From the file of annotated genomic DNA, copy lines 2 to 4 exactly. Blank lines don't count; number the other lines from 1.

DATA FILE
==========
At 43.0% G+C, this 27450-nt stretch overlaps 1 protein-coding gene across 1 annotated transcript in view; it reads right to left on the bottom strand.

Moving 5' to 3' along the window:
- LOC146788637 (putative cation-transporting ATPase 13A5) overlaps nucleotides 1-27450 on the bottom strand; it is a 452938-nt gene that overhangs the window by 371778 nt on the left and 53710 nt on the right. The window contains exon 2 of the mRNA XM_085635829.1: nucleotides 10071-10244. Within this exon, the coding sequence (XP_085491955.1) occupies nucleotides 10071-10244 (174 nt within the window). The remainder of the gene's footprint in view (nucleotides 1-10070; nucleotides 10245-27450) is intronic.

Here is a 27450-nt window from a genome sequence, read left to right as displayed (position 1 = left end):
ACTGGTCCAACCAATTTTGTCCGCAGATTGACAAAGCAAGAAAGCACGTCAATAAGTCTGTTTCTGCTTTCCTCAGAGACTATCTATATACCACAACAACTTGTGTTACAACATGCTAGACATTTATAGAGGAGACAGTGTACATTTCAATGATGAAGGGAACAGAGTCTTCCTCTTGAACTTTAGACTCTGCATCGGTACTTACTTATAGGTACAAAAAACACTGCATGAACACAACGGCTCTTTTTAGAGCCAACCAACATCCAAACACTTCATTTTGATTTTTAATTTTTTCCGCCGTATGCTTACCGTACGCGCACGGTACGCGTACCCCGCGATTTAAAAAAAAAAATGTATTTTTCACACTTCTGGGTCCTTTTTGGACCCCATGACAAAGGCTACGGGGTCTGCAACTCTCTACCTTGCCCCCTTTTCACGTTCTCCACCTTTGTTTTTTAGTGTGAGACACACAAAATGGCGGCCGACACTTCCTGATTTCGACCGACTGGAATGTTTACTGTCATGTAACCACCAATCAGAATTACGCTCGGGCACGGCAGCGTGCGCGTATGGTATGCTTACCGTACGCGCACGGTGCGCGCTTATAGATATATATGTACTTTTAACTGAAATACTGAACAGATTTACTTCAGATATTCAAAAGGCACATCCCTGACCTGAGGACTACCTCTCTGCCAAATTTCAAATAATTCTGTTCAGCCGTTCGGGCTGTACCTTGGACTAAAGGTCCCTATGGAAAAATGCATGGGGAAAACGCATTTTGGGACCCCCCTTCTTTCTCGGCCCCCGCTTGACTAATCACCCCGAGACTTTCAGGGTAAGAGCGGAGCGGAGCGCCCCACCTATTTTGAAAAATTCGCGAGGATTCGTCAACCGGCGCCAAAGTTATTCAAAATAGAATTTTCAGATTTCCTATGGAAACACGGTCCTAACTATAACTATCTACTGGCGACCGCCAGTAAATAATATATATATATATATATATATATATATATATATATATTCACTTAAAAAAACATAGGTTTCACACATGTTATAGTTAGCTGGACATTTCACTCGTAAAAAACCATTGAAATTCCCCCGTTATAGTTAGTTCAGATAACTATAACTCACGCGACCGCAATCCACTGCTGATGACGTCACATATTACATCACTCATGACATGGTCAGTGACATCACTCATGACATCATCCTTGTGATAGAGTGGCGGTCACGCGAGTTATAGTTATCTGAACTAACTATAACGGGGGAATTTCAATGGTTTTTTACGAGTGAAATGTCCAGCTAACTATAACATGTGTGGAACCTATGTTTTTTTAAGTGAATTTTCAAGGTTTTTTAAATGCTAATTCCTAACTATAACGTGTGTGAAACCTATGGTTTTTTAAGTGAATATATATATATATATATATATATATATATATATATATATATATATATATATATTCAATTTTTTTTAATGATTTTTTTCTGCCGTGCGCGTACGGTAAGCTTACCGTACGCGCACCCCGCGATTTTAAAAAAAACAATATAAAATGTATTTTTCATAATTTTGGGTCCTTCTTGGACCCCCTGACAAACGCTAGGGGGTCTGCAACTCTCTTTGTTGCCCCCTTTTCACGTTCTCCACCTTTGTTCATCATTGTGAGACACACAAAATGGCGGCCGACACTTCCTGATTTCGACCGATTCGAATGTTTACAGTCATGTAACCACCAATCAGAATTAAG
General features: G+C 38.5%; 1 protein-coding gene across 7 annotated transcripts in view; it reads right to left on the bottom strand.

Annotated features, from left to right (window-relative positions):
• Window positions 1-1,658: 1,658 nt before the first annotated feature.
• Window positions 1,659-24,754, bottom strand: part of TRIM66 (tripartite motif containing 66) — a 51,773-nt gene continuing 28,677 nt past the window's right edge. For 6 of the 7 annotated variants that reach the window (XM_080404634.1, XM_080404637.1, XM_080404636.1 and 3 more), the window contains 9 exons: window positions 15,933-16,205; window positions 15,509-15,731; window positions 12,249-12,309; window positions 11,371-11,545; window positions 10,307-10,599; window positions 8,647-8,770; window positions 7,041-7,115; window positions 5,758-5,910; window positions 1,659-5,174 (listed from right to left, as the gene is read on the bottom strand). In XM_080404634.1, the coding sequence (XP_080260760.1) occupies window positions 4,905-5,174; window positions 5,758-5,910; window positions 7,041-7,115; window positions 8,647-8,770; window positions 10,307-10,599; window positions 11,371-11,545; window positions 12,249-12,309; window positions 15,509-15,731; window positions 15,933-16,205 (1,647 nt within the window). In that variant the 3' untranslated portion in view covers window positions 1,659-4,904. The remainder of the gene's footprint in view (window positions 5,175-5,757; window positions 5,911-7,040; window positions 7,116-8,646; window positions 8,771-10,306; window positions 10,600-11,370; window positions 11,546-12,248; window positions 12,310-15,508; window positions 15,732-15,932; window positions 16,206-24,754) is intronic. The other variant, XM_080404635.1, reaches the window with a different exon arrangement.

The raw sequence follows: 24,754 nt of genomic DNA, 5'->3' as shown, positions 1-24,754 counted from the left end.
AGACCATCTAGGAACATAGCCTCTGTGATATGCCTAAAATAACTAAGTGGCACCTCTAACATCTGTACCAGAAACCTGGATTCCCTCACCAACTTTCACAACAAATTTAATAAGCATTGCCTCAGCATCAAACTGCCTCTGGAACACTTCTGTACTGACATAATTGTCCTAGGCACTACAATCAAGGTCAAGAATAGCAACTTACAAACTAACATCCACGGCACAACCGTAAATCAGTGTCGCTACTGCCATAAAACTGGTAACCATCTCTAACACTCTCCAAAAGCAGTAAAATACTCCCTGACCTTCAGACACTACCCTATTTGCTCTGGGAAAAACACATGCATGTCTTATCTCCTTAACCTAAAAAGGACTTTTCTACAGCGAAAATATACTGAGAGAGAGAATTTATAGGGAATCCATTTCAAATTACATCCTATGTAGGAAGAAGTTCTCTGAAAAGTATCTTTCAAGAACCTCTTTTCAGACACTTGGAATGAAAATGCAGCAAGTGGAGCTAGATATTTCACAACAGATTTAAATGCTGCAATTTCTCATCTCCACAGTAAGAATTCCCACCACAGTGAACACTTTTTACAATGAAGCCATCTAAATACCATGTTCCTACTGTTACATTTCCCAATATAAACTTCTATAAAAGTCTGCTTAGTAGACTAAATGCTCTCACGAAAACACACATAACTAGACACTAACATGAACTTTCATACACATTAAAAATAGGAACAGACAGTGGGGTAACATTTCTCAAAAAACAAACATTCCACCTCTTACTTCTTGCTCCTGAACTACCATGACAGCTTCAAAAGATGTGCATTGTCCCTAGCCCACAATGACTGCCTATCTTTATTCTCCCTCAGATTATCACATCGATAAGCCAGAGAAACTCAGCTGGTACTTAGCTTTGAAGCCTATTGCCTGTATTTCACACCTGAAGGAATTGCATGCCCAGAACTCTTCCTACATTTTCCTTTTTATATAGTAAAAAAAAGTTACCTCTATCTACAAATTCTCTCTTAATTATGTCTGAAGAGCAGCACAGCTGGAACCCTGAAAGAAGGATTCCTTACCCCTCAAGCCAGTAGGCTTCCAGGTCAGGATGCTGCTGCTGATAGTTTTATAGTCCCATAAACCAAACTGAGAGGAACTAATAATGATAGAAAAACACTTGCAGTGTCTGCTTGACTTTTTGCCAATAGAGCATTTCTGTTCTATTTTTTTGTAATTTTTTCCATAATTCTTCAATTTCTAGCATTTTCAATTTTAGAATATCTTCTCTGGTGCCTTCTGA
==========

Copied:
Moving 5' to 3' along the window:
- LOC146788637 (putative cation-transporting ATPase 13A5) overlaps nucleotides 1-27450 on the bottom strand; it is a 452938-nt gene that overhangs the window by 371778 nt on the left and 53710 nt on the right. The window contains exon 2 of the mRNA XM_085635829.1: nucleotides 10071-10244. Within this exon, the coding sequence (XP_085491955.1) occupies nucleotides 10071-10244 (174 nt within the window). The remainder of the gene's footprint in view (nucleotides 1-10070; nucleotides 10245-27450) is intronic.

Here is a 27450-nt window from a genome sequence, read left to right as displayed (position 1 = left end):